There were a handful of new releases that reached the top 30 on this week's sales chart, including the new number one. However, none of them were particularly strong. Valentine's Day led the way with 498,000 units sold, generating $8.46 million in opening week sales. Given its box office performance, this is a disappointing start.
It's an amazingly slow week. In fact, there is only one Featured Review on this week's list that is for a DVD coming out this week. (The other four are for screeners that arrived late.) Additionally, there's not a single first-run release on this week's list that managed to be a hit both at the box office and with critics. The film that came closest was Invictus, but for Pick of the Week I'm going with The Messenger on DVD or Blu-ray. Both are worth picking up, and High Definition is the better deal.
The Round Up opened in sixth place with $6.32 million on 632 screens in 3 markets. Of that, $5.67 million was earned on 602 screens in France, which was easily enough for first place in that market.
The Princess and the Frog remained in sixth place with $5.18 million on 3019 screens in 35 markets for a total of $149.82 million internationally and $253.53 million worldwide. This past week it opened in Japan, struggling into fifth place with $1.02 million on 363 screens. Even with that disappointing result, it should do well enough on the home market to show a profit relatively soon.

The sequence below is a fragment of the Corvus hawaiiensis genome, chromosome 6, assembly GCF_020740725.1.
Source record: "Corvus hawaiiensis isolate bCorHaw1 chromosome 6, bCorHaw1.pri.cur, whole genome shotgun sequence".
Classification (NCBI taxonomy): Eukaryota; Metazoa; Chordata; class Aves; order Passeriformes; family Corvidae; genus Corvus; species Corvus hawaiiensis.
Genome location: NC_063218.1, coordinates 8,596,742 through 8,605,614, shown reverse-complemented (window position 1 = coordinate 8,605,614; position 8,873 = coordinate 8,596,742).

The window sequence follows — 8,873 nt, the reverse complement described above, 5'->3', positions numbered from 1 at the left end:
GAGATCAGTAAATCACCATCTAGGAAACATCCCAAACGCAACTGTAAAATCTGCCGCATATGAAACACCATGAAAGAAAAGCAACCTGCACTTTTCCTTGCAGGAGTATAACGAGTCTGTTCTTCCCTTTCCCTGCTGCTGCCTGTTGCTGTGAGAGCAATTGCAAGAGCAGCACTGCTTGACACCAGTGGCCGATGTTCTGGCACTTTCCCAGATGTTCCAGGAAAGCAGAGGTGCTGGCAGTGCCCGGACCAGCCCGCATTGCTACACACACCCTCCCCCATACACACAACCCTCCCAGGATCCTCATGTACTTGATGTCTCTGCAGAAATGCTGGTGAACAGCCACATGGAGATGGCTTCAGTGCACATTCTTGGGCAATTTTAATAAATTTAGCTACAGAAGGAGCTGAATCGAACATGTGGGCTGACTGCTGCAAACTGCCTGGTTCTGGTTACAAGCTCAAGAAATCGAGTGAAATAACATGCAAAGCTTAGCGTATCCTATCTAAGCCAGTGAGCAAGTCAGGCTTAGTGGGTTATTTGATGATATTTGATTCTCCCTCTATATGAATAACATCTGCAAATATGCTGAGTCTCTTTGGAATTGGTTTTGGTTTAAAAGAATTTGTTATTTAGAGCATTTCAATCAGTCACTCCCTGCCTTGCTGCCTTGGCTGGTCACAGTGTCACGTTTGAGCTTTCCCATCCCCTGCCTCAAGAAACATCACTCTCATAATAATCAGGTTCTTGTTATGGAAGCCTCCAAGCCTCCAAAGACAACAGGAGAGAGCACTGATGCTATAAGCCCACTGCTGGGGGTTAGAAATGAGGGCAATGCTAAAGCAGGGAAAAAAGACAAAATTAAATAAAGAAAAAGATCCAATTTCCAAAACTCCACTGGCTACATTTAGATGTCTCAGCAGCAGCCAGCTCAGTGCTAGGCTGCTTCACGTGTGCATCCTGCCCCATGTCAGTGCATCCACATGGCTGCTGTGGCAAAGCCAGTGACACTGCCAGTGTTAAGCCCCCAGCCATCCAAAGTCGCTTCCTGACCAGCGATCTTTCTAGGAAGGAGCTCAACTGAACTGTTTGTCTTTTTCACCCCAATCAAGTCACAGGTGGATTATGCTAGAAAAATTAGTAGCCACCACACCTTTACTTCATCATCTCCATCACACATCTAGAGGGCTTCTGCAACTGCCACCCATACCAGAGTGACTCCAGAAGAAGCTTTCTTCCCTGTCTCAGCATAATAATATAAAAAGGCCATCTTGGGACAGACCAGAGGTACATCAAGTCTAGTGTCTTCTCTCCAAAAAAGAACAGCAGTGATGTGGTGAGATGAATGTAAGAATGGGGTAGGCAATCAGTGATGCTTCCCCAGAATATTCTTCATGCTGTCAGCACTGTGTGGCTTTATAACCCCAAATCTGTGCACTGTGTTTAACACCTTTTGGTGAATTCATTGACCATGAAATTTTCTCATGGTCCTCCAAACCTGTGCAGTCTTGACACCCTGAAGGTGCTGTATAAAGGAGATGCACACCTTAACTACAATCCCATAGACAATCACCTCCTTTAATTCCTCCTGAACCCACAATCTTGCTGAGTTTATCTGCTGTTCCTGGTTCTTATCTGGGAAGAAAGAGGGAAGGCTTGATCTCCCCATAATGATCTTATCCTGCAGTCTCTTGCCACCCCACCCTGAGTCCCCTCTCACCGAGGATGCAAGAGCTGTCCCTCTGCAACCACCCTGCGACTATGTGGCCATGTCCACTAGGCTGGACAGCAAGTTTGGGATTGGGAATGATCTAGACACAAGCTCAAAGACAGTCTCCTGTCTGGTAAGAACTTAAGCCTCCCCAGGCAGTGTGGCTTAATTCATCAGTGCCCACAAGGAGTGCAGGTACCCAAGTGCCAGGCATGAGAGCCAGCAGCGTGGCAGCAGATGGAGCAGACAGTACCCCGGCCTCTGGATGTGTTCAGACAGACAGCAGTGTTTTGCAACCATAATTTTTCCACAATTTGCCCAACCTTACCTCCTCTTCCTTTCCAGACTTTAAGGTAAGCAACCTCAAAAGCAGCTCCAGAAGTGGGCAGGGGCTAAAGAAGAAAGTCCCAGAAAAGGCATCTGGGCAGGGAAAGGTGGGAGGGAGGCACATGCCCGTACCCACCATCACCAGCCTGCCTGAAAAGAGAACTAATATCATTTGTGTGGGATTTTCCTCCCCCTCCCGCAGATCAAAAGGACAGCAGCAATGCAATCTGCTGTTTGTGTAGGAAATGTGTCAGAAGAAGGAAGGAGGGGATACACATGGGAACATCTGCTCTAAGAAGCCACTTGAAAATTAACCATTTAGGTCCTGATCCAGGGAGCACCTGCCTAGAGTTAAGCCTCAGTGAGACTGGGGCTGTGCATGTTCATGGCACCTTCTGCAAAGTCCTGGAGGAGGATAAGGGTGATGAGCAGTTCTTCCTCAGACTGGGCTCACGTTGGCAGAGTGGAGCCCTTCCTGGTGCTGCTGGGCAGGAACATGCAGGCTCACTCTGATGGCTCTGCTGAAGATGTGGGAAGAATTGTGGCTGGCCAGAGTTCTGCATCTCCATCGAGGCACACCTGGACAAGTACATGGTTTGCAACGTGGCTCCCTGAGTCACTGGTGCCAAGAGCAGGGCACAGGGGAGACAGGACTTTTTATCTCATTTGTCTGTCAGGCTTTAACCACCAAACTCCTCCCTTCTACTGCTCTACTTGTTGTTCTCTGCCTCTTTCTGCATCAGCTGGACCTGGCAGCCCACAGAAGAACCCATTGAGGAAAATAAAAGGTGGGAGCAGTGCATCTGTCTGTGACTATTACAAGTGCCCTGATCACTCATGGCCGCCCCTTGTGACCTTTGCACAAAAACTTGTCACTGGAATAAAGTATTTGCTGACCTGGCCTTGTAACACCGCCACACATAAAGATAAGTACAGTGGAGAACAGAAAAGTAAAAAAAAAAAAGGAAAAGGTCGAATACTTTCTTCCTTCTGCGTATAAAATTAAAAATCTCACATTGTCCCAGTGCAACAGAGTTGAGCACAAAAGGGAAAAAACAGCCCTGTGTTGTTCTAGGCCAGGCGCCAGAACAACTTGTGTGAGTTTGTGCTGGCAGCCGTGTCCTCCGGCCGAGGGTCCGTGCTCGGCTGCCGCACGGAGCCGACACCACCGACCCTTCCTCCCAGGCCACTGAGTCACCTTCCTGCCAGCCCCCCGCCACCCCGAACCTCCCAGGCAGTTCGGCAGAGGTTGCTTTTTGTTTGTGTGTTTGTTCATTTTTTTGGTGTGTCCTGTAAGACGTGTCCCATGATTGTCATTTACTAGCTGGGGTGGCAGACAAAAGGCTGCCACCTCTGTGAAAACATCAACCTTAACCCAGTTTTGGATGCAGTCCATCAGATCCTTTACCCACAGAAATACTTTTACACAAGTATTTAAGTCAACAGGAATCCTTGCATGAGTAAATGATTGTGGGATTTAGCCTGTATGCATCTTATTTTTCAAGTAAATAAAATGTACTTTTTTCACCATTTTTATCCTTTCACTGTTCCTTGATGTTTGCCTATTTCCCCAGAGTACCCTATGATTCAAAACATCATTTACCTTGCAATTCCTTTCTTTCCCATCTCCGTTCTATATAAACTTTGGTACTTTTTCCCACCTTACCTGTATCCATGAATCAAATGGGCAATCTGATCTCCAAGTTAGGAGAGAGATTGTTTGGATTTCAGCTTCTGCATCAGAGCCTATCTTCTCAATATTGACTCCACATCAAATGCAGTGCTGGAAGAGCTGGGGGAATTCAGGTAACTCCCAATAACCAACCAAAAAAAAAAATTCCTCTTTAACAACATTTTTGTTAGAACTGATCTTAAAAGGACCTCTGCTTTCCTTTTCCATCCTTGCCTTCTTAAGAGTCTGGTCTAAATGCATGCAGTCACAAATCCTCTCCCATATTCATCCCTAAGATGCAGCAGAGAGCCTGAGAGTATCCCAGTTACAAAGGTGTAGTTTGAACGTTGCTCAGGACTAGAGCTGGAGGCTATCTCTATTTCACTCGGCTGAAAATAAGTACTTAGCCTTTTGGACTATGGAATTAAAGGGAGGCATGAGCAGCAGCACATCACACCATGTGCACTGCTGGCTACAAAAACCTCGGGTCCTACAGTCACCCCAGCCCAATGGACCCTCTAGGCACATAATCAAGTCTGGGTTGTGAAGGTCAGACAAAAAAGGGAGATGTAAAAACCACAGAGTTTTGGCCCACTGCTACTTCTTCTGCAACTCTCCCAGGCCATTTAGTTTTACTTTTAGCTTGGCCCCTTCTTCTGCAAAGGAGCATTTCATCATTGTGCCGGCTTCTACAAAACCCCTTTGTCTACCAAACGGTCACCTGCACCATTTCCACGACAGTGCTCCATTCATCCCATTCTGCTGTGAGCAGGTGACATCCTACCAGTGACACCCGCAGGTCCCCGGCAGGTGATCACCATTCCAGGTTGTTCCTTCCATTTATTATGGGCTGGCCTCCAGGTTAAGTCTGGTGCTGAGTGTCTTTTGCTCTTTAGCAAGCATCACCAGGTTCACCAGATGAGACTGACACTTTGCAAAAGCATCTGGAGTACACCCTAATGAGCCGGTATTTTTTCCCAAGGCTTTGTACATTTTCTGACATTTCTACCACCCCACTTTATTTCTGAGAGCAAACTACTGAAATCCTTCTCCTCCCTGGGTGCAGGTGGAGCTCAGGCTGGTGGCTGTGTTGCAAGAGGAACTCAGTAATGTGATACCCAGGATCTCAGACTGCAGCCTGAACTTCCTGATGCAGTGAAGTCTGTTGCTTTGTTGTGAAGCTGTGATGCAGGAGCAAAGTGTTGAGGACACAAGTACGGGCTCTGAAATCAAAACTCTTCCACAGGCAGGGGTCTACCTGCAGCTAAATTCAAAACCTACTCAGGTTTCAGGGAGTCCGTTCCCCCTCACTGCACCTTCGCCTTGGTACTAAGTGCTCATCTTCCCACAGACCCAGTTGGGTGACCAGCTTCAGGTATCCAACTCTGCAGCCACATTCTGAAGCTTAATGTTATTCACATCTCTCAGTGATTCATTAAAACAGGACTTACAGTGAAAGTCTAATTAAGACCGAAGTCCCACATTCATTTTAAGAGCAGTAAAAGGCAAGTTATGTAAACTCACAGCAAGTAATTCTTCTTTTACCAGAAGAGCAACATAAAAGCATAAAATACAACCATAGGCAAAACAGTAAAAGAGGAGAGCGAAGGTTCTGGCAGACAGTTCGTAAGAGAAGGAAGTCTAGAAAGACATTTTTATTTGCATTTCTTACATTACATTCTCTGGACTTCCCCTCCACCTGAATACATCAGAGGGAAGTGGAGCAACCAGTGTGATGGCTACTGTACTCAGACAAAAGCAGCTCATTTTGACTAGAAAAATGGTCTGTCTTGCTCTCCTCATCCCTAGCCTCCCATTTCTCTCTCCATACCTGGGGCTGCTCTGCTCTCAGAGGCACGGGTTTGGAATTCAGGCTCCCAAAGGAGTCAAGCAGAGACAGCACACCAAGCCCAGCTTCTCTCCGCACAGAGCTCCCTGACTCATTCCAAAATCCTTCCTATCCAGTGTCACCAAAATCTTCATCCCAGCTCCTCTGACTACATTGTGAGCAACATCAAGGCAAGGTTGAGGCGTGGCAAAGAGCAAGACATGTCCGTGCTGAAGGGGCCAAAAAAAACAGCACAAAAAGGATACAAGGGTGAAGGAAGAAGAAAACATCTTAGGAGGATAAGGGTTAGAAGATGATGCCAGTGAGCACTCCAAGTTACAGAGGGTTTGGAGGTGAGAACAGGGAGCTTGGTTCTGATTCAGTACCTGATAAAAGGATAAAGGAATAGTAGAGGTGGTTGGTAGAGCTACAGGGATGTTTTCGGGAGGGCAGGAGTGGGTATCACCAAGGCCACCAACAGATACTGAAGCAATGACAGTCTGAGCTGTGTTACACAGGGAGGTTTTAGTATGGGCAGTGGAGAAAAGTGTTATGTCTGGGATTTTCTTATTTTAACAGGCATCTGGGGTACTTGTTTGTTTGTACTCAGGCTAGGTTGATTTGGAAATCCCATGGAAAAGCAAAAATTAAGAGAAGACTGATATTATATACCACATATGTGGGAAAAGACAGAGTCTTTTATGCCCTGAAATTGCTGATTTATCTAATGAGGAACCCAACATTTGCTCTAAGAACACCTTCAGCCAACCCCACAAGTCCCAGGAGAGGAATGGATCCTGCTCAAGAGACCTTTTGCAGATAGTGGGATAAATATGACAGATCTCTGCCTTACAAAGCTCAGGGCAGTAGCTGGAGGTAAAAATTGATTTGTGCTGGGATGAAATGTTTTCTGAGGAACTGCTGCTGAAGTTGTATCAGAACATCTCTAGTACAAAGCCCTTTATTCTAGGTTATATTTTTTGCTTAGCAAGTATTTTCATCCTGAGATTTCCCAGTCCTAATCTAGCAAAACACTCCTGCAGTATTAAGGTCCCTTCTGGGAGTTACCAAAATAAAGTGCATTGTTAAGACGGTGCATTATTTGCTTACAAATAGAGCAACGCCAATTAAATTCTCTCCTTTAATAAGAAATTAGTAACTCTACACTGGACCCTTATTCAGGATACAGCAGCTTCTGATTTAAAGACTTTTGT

The Princess and the Frog may have slipped out of the top five internationally, but it still added $8.32 million on 3053 screens in 28 markets for a total of $143.18 million. It had no major market openings again this week, but it added $2.84 million on 689 screens over the weekend in France for a total of $27.30 million after a month of release there. This weekend the film debuted in Japan, which could help it return to the top five. Regardless, it has made enough money that it should show a profit, eventually.
With our annual Oscar Prediction contest underway, now is the best time to look at the nominees and try and figure out who the favorites are and which films should just feel honored to be nominated. Today we look at Best Supporting Actor, which might be even less competitive than the Best Supporting Actress.